To the marriage of Hiram A. Jones and wife were born eight children, whose names and brief mention of whose careers are as follows: 1. Charles P. educated in the common schools, is a farmer in Fairmount township, and by his marriage to Nora Foster, has five children, Harry, Wilbur, Myrtle, Emerson and Albert. 2. Neetie J. is the wife of Elwood Rich, a farmer in Huntington county, and has three sons, Robert, William and Ralph. 3. George C. is a farmer in Delaware county, and by his marriage to Clara Haynes has tree children, Inez, Everett, and Francis. 4..Della S., who is a well educated young woman, has given all her love and affection to her parents, has for a number of years had charge of the home and lives with her mother. 5. Dolly C., is the wife of Wick Leach, a son of Charles Leach, a Grant county family, whose history will be found on other pages. Wick Leach and wife lived in Fairmount township, and have children, Hazel, Adelbert, Kenneth and Robert. 6. Arthur O., is a farmer on his grandfather's farm, in Fairmount township. He married Tura Skinner, and their children are Joseph and Harvey. Robert L., a farmer in Fairmount township married Lena Neal, and has a son Ralph. Mrs. Jones and family are all members of the Methodist faith.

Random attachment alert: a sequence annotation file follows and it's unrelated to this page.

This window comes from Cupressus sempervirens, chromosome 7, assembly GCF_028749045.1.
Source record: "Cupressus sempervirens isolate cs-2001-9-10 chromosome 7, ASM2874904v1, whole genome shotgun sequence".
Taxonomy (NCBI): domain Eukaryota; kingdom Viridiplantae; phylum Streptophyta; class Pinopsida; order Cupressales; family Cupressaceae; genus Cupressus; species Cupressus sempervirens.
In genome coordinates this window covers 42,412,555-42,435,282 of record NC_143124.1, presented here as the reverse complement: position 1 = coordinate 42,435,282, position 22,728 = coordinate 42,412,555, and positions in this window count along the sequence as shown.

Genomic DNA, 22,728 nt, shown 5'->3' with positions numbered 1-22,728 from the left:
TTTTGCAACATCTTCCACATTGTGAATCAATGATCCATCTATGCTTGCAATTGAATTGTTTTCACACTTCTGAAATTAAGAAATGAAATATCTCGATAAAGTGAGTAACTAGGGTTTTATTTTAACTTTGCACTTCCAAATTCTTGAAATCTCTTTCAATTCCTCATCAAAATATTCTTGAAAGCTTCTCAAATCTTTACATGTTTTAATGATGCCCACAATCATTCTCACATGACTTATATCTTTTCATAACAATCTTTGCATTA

Blackford and Grant Counties, Indiana A Chronicle of their People Past and Present with Family Lineage and Personal Memoirs Compiled Under the Editorial Supervision of Benjamin G. Shinn
Volume I Illustrated
The Lewis Publishing Company Chicago and New York 1914
Submitted by Peggy Karol

Francis Marion Frazier
The author was born at 9:50 A.M. August 20th, 1857 on the North Central line of the Washington Township, Blackford County, Indiana. His father was William Frazier (see bio) and his mother was Catharine Ullom-Frazier. He was the third son of six. Was raised on a frontier farm and past thru all toils and hardships of such life. Attended country school one mile south of his home, known as Dundee, now Roll, Indiana. Attended College at Ridgevilles, Indiana in the fall of 1876 for six weeks, in 1877 for 12 weeks and in 1878 for 24 wks. In 1879 he was in M.E. College, Fort Wayne, Indiana for 12 weeks.